Georgia Law Lacks Clarity Regarding Discoverability of Social Media Posts
The impact of evidence from social media websites is growing in civil lawsuits including personal injury claims. The law is continuing to evolve regarding the right of insurance companies to obtain information posted on social media websites like Facebook, LinkedIn, Twitter, Instagram and similar websites. While courts in different states have allowed discovery of social media information, the law remains unsettled in many jurisdictions including Georgia. Despite the increasing use of pictures and information posted on social media websites, the appellate courts of Georgia have not produced much authority on this legal issue.
Insurance companies frequently seek information posted on social media sites because the information can be relevant to a range of issues including liability, causation and the severity of injury. The information sought can have a significant impact on the outcome of the case. For example, a car accident victim might disclose that he or she was speeding or post photos of activity inconsistent with a severe injury. The lack of case law on the discoverability of social media information under Georgia law means that injury victims should be extremely cautious about social media posts if they have a pending personal injury claim. The best thing if you have a claim is to stay off of social media or consult with an experienced personal injury lawyer before you do, so that you don't post anything that could be inadvertently construed against you or be used to twist the facts. If you have posted information on a social media site that could compromise your claim, you should seek prompt legal advice from an experienced Atlanta personal injury lawyer who can protect your interest in the face of discovery requests for potentially damaging social media posts.
Because of the scant legal opinions from Georgia courts on this issue, you need an experienced personal injury lawyer who can persuasively handle motions filed by the other party to compel social media information. The decisions regarding these motions will typically be based on federal decisions because the Georgia Civil Practice Act is based on the Federal Rules of Procedure. There are significant competing issues involved in cases in state and federal courts that address discovery of social media information which include privacy, relevance and spoliation of evidence issues.
Courts have generally balanced relevance issues against privacy concerns based on efforts by a plaintiff that indicate a reasonable expectation of privacy. For example, Facebook permits users to use varying levels of security to limit access to information and photos that are posted based on the following designations: (1) public, (2) friends or (3) friend except for a specified group. The information posted in public areas will generally be discoverable if it is reasonably relevant. When the information is posted in one of the other two areas, the issue is more complicated.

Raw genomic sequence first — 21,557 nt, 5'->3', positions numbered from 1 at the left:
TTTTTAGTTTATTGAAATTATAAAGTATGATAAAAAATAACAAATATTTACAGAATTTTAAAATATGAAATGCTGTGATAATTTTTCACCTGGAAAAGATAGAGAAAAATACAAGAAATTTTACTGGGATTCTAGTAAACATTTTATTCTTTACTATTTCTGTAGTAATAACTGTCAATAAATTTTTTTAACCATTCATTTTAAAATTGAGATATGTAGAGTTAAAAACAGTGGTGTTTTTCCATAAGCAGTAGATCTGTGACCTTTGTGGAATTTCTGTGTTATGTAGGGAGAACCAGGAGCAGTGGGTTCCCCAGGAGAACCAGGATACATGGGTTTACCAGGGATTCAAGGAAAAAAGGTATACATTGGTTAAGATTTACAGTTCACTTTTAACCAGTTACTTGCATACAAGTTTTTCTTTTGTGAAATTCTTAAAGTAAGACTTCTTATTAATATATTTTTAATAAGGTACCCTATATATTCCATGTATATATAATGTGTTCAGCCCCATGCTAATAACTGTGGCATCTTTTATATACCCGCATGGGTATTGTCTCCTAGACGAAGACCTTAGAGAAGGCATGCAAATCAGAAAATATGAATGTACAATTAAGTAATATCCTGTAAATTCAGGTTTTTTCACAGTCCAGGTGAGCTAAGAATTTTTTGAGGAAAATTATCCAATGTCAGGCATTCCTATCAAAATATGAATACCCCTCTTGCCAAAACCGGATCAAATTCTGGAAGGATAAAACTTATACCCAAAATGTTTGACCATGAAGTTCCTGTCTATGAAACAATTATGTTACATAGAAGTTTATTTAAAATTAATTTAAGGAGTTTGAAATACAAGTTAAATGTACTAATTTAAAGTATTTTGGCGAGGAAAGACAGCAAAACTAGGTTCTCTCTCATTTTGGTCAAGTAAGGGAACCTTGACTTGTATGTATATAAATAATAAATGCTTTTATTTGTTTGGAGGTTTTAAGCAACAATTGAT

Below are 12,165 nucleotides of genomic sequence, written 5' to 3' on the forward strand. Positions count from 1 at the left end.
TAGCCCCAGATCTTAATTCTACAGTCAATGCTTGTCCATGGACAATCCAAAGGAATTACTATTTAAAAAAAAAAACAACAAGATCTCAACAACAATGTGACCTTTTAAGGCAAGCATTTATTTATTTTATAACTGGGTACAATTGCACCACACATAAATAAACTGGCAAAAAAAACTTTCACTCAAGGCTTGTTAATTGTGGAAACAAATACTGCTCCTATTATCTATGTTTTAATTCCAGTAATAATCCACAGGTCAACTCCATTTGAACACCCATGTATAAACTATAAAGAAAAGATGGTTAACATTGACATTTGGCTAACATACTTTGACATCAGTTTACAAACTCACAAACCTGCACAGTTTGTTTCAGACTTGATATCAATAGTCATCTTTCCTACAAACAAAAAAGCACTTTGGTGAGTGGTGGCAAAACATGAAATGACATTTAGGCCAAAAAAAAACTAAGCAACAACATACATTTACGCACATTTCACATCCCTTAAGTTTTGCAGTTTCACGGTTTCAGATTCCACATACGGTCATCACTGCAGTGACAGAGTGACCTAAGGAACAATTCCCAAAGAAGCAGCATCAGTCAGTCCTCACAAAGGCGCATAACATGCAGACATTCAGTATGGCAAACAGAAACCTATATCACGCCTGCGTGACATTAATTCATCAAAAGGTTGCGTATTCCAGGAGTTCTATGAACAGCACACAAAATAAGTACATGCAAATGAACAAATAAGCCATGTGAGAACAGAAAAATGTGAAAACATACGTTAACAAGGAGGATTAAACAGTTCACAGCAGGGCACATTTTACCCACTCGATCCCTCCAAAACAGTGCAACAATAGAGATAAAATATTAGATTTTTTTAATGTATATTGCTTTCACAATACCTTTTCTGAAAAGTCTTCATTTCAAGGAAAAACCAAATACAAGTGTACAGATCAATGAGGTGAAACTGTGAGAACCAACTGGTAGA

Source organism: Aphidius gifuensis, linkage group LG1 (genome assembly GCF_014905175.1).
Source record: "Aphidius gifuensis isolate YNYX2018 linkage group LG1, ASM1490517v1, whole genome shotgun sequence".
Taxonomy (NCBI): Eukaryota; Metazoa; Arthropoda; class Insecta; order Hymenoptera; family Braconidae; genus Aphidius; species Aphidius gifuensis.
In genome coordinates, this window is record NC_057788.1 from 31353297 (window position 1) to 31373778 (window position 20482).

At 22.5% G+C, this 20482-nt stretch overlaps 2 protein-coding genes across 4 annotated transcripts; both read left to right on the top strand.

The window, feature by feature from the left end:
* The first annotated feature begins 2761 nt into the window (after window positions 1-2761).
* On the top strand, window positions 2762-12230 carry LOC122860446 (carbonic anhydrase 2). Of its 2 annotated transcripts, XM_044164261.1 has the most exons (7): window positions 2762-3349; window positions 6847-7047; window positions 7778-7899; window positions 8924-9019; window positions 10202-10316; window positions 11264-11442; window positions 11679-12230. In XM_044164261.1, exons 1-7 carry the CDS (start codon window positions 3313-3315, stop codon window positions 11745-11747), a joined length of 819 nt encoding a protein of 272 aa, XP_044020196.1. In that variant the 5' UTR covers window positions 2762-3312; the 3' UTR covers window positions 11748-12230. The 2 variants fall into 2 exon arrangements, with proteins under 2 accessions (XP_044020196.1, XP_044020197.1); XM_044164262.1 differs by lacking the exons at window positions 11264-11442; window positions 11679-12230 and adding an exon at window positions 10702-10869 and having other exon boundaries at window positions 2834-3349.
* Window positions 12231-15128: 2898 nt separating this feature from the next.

The variation in privacy levels on social media sites means the issue of discovery can be more complicated when steps are taken to make the information private. While some legal commentators have argued that the information should be protected because the person took measures demonstrating an intent to protect the information from public disclosure, other commentators disagree. According to this contrary view, the belief that the information will be private is objectively unreasonable because disclosure to those permitted to access the information permits it to be distributed publicly to others.
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If you've been injured in an accident, make sure you know your legal rights and the steps that must be taken to protect those rights. Additionally, if you have questions about how to avoid damaging your personal injury claim by posting information on social media sites, you should seek legal advice. Our experienced personal injury attorneys at Montlick and Associates have been representing those who suffer serious injuries throughout all of Georgia and in the Southeast for over thirty years, including but not limited to all smaller cities and rural areas in the state. No matter where you are located our attorneys are just a phone call away, and we will even come to you. Call us 24 hours a day/7 days a week for your Free Consultation at 1-800-LAW-NEED (1-800-529-6333). You can also visit us online at www.montlick.com and use our Free Case Evaluation Form or 24-hour Live Online Chat.